P

Nervous system

Immune system

Source

Microglia, astrocytes, anterior pituitary cells, neurons

Microglia

Microglia, astrocytes, anterior pituitary cells

Microglia, astrocytes

Microglia, astrocytes Microglia, astrocytes Neurons

TGFa.ß Glial cells, neurons

Action

Source

Glial growth, differentiation, stimulation of somatostatin and corticotropin-releasing factor (CRF) production Oligodendroblast proliferation, neurite outgrowth, stimulation of |3-endorphin and ACTH secretion Astrocyte growth, nerve growth factor production, ACTH and growth hormone production

Astrocyte proliferation, stimulation of CRF production

Inhibition of astrocyte proliferation, upregulation of MHC gene expression

Glial cell proliferation, neuron survival and neurotropism

Macrophages, fibroblasts

T cells

T and B cells, macrophages, endothelial cells

Lymphocytes, macrophages

T cells, fibroblasts, macrophages

Macrophages, T cells

Action1

T cell activation, leukocyte Chemotaxis

T cell growth factor

T and B cell growth, differentiation, induction of acute phase protein production in liver Mediation of inflammatory reactions, leukocyte Chemotaxis

B cell maturation, macrophage activation

Mediation of inflammatory reactions, control of cell differentiation the cytokines made by glial cells within this system. It is known that astrocytes and microglial cells produce TNFa, which may modulate the expression of class I and class II major histocompatibility complex (MHC) molecules on some cell types in the CNS. Although there is no compelling evidence that neurons can be induced to express MHC class II molecules and the density of expression of MHC class I molecules by these cells is so low as to be difficult to measure, microglial cells, astrocytes, oligodendrocytes and perhaps other glial cells in the nervous system can express both MHC class I and class II molecules and, therefore, have the potential to act as antigen-presenting cells to lymphocytes attracted into the CNS by cytokines and chemokines (Figure 9).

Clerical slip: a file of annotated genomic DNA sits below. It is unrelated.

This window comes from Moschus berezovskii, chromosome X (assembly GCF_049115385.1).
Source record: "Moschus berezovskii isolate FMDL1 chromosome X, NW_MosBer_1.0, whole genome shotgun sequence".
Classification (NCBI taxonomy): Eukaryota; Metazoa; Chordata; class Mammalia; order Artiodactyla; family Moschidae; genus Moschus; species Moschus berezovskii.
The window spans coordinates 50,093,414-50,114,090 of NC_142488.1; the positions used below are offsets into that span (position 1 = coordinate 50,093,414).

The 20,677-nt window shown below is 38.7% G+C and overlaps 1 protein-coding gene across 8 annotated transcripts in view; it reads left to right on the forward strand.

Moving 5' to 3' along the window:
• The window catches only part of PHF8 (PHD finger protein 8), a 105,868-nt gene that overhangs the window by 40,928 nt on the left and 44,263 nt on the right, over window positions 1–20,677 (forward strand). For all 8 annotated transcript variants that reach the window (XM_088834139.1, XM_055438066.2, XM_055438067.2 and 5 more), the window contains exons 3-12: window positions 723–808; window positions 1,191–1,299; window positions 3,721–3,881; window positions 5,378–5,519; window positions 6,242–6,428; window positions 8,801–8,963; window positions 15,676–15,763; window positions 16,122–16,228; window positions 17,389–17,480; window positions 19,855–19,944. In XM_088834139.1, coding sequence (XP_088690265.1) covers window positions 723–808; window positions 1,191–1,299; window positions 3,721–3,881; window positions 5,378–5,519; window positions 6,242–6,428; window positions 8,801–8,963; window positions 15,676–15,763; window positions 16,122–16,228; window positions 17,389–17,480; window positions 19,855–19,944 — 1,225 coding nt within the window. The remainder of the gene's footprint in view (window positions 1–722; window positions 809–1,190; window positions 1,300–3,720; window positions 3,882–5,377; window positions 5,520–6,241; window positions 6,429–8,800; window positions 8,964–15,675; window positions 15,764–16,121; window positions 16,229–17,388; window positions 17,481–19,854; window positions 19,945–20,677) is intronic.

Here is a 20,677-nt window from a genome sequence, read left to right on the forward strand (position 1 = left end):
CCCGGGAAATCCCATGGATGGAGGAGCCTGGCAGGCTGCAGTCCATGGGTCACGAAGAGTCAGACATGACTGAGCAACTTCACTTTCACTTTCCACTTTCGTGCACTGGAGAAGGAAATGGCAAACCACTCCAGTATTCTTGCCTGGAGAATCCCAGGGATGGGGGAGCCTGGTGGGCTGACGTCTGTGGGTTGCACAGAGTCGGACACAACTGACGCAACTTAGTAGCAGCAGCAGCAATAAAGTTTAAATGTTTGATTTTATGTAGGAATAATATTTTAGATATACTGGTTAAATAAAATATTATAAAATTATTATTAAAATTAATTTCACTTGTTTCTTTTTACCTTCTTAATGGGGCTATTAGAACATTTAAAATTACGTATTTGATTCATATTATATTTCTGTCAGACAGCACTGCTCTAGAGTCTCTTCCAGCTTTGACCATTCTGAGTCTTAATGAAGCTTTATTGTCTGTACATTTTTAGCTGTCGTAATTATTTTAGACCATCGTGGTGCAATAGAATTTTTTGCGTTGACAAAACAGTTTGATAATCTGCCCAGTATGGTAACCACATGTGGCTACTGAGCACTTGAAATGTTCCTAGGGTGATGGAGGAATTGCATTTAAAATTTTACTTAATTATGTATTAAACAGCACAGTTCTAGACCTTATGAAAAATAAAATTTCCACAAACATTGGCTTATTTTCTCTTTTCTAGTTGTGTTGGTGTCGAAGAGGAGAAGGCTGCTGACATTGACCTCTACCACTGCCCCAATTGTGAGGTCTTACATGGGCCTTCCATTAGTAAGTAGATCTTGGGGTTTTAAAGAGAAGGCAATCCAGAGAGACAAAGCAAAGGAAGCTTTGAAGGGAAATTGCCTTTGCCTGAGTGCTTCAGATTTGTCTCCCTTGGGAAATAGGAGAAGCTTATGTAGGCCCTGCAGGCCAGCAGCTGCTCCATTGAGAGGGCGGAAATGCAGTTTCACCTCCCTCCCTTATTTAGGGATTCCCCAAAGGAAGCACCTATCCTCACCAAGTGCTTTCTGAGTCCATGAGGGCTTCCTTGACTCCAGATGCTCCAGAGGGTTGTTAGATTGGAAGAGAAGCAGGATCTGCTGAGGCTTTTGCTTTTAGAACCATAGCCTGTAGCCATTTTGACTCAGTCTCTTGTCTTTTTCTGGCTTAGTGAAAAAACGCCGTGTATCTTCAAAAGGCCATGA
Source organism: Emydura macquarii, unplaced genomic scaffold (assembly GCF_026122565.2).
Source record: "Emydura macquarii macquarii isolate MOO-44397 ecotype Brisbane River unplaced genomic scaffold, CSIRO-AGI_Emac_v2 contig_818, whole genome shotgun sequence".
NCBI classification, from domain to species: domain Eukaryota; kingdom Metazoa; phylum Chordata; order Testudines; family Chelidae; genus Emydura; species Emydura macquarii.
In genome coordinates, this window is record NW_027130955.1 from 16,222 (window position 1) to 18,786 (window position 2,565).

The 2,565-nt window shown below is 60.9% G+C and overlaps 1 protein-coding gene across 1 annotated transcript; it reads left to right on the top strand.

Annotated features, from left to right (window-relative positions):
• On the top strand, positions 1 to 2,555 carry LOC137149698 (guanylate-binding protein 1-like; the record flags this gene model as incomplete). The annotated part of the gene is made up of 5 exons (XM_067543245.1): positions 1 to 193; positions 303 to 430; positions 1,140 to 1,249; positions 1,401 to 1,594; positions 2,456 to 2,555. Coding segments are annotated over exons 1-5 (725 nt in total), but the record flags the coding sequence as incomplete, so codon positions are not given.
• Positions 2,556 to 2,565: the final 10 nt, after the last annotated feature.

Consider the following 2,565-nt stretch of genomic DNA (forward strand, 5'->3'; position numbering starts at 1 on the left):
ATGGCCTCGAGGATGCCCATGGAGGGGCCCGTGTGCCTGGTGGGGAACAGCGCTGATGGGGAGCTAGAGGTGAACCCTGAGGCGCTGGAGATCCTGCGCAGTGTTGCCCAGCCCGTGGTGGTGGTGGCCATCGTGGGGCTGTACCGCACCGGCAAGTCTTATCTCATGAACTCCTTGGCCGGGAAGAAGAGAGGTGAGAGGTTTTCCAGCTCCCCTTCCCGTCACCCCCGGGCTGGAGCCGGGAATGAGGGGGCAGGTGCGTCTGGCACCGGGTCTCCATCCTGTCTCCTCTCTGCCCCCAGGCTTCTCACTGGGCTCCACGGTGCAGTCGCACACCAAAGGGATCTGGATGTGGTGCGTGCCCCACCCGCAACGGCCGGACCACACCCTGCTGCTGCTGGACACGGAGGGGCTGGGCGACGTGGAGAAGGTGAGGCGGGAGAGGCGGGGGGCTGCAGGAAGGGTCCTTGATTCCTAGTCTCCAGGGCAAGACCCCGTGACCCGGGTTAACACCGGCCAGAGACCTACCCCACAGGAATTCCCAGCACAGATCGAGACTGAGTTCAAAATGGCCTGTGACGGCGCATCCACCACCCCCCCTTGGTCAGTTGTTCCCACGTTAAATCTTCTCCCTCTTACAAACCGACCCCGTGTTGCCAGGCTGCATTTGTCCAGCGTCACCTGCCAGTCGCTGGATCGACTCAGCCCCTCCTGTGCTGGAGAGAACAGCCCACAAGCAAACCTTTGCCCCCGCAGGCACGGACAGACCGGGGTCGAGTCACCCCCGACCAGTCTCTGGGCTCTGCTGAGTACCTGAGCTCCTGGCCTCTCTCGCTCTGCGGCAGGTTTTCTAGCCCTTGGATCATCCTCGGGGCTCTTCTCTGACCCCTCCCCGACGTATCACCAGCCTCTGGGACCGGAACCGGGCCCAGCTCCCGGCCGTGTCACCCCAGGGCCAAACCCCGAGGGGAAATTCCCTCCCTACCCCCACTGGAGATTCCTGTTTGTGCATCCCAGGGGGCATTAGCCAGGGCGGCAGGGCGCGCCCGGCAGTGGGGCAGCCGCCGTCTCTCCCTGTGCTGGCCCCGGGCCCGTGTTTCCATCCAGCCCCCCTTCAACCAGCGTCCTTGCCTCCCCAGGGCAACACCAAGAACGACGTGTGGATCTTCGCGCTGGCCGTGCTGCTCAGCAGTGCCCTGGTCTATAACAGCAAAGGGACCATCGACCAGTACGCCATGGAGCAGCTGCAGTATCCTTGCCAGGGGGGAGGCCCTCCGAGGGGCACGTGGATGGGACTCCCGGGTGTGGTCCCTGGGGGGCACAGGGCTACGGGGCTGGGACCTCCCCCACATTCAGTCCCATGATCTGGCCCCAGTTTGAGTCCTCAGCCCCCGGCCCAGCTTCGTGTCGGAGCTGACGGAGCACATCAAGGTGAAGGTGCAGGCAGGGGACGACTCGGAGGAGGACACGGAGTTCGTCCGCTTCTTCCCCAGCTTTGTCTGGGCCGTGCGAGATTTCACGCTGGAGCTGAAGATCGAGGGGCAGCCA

In a recent series of studies, investigators have demonstrated the production of biologically active IFNy by neurons in both the peripheral and the central nervous system. If confirmed, the production of so-called immune interferon by neurons provides yet another definitive link between the nervous system and the immune system and adds a new aspect to the bidirectional communication between these systems.

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